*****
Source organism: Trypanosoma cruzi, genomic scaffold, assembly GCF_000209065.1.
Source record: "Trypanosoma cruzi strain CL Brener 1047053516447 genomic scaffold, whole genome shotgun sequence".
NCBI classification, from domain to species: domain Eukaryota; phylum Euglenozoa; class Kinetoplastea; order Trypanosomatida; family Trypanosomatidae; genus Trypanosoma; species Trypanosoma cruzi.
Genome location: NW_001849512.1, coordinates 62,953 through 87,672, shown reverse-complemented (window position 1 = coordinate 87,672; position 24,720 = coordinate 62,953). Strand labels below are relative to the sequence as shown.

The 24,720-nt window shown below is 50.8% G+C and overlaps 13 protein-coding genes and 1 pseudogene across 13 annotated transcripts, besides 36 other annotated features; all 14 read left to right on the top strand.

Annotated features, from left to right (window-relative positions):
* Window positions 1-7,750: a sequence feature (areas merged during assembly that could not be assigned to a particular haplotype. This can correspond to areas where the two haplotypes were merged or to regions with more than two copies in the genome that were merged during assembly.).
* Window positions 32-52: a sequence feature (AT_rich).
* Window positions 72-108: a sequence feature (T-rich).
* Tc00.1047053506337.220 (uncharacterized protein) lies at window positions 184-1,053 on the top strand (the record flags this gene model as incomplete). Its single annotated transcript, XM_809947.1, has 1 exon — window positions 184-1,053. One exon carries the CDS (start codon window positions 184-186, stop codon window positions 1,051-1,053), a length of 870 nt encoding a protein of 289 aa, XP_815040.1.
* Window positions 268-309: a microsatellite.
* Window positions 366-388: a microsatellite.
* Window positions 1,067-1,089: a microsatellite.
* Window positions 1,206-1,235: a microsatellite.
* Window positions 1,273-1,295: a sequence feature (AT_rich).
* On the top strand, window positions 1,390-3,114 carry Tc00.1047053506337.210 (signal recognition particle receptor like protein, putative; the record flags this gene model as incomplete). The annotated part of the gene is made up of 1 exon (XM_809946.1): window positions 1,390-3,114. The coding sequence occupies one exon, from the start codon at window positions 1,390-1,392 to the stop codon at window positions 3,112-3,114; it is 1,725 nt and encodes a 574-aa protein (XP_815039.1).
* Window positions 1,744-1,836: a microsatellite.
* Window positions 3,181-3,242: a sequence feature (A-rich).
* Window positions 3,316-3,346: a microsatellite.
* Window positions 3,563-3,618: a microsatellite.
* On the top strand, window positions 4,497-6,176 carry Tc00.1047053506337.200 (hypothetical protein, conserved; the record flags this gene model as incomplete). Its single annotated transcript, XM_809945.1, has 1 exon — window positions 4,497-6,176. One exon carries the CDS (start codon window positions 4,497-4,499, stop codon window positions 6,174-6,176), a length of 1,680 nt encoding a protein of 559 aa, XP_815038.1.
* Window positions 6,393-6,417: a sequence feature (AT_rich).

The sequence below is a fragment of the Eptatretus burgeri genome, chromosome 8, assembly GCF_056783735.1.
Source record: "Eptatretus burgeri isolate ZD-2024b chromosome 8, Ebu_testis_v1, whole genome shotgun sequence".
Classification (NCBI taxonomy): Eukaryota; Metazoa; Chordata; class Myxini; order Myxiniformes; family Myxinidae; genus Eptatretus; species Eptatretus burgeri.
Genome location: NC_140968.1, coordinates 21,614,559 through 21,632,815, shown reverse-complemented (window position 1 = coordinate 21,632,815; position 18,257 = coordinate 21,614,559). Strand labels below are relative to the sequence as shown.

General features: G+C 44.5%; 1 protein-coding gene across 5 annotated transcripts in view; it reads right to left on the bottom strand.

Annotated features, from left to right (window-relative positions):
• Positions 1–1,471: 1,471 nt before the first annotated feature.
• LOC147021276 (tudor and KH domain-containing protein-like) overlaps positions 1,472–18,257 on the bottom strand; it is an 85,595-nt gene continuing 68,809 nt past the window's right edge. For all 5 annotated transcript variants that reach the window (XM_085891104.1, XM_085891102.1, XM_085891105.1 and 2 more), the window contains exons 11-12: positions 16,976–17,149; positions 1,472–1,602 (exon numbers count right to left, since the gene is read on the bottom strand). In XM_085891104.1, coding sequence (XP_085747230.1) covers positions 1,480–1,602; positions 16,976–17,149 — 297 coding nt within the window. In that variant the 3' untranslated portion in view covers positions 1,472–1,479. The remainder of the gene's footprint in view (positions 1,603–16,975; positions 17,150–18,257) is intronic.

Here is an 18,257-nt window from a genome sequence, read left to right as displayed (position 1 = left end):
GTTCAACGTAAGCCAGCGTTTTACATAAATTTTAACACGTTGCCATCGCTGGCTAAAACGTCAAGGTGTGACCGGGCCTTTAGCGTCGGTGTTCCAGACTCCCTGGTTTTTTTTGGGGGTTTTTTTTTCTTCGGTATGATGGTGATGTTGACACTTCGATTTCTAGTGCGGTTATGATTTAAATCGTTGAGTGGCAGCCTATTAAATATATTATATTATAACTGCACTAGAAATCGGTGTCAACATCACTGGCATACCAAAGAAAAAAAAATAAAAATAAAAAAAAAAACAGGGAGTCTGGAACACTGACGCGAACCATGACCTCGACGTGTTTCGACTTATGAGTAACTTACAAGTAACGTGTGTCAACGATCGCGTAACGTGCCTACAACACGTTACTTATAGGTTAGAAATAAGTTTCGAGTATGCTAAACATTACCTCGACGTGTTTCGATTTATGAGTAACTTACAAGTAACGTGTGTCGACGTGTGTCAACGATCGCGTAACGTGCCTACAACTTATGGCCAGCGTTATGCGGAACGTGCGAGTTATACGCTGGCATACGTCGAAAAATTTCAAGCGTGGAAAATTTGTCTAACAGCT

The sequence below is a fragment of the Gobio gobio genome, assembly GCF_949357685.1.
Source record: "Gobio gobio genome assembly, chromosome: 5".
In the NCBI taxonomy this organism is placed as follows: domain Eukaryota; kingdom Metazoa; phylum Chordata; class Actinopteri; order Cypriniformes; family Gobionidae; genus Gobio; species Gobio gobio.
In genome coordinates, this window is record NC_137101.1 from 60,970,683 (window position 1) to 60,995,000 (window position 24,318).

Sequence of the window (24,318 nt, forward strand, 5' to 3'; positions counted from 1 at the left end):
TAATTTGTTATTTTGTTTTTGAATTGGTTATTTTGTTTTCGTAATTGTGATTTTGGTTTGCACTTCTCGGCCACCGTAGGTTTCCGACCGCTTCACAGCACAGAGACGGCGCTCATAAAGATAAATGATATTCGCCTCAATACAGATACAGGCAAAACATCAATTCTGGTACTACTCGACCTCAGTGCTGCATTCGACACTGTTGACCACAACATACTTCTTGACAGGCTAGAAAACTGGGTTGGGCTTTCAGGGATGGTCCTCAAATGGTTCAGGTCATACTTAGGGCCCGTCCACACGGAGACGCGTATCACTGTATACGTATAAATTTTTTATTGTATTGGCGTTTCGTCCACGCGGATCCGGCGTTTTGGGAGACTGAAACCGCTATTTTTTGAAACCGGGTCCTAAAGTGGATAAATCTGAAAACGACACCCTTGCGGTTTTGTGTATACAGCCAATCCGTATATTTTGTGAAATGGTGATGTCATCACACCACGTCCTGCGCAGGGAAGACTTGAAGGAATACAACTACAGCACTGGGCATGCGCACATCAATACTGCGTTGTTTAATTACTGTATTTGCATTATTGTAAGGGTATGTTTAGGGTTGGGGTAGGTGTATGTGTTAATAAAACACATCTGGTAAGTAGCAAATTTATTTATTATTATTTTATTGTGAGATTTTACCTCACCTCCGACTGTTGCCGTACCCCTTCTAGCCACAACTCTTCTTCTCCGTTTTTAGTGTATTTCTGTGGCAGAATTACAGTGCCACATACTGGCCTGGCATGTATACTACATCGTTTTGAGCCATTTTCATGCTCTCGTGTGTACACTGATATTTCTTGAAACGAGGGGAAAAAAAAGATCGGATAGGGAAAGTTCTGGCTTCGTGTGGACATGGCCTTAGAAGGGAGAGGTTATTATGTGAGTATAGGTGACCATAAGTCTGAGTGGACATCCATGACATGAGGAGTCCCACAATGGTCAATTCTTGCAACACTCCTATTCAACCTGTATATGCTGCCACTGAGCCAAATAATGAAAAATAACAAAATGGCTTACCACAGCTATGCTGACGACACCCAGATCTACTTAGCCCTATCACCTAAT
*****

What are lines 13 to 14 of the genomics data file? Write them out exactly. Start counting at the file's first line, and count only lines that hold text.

* Window positions 1,067-1,089: a microsatellite.
* Window positions 1,206-1,235: a microsatellite.